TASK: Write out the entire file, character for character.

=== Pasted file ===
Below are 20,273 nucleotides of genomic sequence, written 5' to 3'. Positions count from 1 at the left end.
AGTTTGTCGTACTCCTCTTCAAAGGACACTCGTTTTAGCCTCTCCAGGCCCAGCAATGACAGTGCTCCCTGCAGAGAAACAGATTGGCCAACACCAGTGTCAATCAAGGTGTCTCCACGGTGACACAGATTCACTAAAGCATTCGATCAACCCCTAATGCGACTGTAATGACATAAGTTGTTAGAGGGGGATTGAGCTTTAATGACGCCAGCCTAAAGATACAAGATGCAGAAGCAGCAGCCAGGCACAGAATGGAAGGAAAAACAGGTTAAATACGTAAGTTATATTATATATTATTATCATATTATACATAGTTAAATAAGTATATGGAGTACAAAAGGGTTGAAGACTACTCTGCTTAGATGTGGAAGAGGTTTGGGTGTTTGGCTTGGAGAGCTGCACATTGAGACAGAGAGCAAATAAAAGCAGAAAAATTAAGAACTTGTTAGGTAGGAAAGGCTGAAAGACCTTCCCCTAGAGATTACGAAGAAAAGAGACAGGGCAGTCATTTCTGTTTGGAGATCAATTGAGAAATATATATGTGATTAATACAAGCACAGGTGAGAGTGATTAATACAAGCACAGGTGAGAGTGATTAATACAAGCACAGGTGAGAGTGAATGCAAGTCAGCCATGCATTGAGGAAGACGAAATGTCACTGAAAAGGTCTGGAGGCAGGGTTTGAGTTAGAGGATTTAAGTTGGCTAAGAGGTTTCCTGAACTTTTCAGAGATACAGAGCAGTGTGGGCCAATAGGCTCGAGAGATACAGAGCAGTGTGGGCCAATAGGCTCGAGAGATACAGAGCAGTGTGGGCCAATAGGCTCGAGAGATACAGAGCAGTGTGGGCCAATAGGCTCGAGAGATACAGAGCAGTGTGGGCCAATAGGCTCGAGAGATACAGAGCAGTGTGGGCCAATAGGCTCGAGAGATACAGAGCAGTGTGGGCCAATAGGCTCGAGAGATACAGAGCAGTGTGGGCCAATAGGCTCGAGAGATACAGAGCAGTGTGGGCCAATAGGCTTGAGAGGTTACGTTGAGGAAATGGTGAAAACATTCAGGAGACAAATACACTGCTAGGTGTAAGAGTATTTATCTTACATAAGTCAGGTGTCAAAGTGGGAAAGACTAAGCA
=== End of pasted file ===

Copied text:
Below are 20,273 nucleotides of genomic sequence, written 5' to 3'. Positions count from 1 at the left end.
AGTTTGTCGTACTCCTCTTCAAAGGACACTCGTTTTAGCCTCTCCAGGCCCAGCAATGACAGTGCTCCCTGCAGAGAAACAGATTGGCCAACACCAGTGTCAATCAAGGTGTCTCCACGGTGACACAGATTCACTAAAGCATTCGATCAACCCCTAATGCGACTGTAATGACATAAGTTGTTAGAGGGGGATTGAGCTTTAATGACGCCAGCCTAAAGATACAAGATGCAGAAGCAGCAGCCAGGCACAGAATGGAAGGAAAAACAGGTTAAATACGTAAGTTATATTATATATTATTATCATATTATACATAGTTAAATAAGTATATGGAGTACAAAAGGGTTGAAGACTACTCTGCTTAGATGTGGAAGAGGTTTGGGTGTTTGGCTTGGAGAGCTGCACATTGAGACAGAGAGCAAATAAAAGCAGAAAAATTAAGAACTTGTTAGGTAGGAAAGGCTGAAAGACCTTCCCCTAGAGATTACGAAGAAAAGAGACAGGGCAGTCATTTCTGTTTGGAGATCAATTGAGAAATATATATGTGATTAATACAAGCACAGGTGAGAGTGATTAATACAAGCACAGGTGAGAGTGATTAATACAAGCACAGGTGAGAGTGAATGCAAGTCAGCCATGCATTGAGGAAGACGAAATGTCACTGAAAAGGTCTGGAGGCAGGGTTTGAGTTAGAGGATTTAAGTTGGCTAAGAGGTTTCCTGAACTTTTCAGAGATACAGAGCAGTGTGGGCCAATAGGCTCGAGAGATACAGAGCAGTGTGGGCCAATAGGCTCGAGAGATACAGAGCAGTGTGGGCCAATAGGCTCGAGAGATACAGAGCAGTGTGGGCCAATAGGCTCGAGAGATACAGAGCAGTGTGGGCCAATAGGCTCGAGAGATACAGAGCAGTGTGGGCCAATAGGCTCGAGAGATACAGAGCAGTGTGGGCCAATAGGCTCGAGAGATACAGAGCAGTGTGGGCCAATAGGCTCGAGAGATACAGAGCAGTGTGGGCCAATAGGCTTGAGAGGTTACGTTGAGGAAATGGTGAAAACATTCAGGAGACAAATACACTGCTAGGTGTAAGAGTATTTATCTTACATAAGTCAGGTGTCAAAGTGGGAAAGACTAAGCA